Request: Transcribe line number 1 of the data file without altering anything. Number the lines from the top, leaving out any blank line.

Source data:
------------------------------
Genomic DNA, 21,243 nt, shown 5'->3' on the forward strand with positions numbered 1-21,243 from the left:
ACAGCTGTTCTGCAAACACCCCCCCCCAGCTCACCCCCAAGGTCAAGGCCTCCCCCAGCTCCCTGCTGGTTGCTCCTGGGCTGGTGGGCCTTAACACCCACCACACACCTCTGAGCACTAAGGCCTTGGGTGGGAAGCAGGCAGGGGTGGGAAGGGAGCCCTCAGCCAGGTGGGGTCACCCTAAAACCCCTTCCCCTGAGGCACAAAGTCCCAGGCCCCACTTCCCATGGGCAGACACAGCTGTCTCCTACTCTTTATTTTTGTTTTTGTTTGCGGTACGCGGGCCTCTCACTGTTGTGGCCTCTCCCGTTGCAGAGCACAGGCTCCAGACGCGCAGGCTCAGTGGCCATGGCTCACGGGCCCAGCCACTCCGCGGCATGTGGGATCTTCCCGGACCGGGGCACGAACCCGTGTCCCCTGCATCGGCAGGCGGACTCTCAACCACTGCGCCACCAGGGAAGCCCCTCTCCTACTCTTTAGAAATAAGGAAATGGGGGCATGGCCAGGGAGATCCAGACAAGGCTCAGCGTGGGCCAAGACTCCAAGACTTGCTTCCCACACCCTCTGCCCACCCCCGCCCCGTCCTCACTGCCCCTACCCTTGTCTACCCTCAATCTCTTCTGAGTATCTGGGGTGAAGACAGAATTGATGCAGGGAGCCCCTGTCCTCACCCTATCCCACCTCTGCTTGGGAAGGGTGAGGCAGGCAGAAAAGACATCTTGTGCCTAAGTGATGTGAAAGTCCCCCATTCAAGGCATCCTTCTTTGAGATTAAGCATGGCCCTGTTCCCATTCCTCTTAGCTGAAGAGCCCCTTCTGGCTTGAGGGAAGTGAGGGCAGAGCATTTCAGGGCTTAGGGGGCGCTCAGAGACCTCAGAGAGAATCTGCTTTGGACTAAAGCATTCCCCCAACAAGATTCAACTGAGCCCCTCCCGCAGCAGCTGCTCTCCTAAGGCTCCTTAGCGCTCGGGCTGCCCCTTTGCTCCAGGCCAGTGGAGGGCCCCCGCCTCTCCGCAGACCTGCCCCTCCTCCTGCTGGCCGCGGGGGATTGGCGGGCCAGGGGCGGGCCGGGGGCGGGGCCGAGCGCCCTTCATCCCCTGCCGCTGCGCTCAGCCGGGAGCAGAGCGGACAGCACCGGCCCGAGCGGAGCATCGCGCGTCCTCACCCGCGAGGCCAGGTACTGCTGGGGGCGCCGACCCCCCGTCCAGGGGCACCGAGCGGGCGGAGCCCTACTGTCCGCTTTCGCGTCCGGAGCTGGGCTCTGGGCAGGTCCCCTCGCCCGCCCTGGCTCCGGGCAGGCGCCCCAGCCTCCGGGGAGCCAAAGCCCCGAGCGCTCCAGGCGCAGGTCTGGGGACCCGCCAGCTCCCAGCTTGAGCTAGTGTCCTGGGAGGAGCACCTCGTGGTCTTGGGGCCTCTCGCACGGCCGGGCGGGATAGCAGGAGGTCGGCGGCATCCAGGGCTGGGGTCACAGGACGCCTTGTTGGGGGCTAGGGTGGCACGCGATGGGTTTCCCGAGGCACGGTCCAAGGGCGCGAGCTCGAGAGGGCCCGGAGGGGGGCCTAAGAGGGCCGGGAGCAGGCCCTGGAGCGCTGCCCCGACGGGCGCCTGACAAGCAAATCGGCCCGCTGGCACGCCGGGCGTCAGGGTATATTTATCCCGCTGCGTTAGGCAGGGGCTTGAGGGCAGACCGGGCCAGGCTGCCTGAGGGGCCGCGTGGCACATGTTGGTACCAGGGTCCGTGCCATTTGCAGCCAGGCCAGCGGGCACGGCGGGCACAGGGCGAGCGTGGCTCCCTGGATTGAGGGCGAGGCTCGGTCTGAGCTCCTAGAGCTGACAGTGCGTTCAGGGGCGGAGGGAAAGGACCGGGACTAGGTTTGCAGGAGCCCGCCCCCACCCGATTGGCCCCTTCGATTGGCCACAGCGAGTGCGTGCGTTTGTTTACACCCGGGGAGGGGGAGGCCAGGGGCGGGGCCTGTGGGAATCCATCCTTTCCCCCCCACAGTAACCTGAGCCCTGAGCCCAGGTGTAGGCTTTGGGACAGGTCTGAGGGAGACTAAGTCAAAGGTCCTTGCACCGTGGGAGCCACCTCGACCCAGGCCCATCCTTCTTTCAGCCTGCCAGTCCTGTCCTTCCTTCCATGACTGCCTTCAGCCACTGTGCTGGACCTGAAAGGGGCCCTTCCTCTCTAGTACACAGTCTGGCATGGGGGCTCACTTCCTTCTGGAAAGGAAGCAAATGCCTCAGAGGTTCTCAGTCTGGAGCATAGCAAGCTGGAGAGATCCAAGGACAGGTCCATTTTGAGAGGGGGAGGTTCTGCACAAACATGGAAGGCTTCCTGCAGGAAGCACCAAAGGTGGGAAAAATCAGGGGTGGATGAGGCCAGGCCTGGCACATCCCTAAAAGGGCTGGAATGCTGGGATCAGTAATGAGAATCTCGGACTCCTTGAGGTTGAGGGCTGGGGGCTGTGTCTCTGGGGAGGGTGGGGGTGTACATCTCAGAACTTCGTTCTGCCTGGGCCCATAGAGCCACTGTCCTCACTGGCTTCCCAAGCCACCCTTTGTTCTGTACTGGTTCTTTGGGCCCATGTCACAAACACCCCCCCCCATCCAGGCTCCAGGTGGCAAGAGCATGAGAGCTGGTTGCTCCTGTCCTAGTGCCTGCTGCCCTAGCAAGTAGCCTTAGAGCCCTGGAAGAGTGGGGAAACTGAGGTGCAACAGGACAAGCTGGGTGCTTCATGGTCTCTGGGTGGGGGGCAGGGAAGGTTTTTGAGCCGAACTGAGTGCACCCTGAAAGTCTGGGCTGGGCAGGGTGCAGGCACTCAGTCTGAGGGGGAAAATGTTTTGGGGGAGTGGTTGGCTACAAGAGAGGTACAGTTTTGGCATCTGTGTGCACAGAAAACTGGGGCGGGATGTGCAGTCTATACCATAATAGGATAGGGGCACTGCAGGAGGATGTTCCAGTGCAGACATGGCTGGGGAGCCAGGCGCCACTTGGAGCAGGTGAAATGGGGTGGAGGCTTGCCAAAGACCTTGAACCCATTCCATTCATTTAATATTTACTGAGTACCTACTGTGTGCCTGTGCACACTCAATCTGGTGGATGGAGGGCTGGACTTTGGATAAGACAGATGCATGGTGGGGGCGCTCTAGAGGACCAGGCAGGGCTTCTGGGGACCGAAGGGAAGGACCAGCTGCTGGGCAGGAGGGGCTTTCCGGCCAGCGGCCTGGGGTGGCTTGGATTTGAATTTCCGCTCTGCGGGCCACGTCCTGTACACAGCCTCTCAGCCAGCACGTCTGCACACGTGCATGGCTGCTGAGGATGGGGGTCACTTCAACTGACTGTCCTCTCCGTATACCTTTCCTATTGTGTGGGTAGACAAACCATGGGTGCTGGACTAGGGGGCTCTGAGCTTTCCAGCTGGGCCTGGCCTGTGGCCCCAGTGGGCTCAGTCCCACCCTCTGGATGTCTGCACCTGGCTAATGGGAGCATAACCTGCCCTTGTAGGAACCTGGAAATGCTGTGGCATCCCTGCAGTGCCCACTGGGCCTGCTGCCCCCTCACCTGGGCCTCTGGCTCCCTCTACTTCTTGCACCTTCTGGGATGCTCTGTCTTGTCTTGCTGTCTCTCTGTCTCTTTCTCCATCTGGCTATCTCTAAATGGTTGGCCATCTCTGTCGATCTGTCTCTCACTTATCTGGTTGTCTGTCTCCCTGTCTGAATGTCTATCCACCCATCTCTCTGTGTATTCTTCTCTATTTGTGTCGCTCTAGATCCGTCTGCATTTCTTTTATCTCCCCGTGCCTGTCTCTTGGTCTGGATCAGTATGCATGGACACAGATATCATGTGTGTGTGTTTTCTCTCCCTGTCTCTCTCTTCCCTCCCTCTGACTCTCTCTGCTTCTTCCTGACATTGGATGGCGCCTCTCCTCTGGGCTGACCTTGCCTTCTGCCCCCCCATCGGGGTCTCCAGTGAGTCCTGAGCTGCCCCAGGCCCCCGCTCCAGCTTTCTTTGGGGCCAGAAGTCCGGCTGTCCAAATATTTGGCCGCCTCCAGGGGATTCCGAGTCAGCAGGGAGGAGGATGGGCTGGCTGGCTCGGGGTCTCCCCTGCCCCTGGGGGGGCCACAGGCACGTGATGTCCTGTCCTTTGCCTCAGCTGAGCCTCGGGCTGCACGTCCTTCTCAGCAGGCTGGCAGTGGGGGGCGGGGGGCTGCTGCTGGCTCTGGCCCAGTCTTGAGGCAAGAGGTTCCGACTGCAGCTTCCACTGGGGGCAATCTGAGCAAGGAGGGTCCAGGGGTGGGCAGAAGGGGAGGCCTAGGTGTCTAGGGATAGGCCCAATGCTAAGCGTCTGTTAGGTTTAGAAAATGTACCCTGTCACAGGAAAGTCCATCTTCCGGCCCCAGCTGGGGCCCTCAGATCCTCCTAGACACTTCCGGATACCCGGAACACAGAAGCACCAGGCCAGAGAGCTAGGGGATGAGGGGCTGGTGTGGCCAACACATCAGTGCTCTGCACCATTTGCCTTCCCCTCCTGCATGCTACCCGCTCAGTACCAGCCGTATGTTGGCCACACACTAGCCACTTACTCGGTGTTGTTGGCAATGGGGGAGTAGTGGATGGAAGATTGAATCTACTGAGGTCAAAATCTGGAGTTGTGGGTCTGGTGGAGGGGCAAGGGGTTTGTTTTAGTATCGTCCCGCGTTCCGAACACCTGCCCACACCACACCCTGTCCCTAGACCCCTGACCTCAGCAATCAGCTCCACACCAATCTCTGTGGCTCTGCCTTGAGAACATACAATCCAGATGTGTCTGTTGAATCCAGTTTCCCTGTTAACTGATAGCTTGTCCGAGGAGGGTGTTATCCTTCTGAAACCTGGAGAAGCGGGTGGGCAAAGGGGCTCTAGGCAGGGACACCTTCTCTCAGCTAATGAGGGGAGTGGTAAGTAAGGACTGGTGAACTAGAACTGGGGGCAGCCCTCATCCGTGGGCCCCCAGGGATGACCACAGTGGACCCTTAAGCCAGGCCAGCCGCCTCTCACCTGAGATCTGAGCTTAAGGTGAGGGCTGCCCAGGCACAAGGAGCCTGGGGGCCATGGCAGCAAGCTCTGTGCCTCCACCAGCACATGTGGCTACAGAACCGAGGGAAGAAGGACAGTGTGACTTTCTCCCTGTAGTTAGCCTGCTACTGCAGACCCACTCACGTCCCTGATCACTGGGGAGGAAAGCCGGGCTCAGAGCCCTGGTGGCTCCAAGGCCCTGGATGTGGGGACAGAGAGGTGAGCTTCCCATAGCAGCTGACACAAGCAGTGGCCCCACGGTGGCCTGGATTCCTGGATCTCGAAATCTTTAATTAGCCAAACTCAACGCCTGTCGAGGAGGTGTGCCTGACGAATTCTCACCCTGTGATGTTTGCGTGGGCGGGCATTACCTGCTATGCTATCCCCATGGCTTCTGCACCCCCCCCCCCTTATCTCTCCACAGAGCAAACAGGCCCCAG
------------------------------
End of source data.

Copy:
Genomic DNA, 21,243 nt, shown 5'->3' on the forward strand with positions numbered 1-21,243 from the left: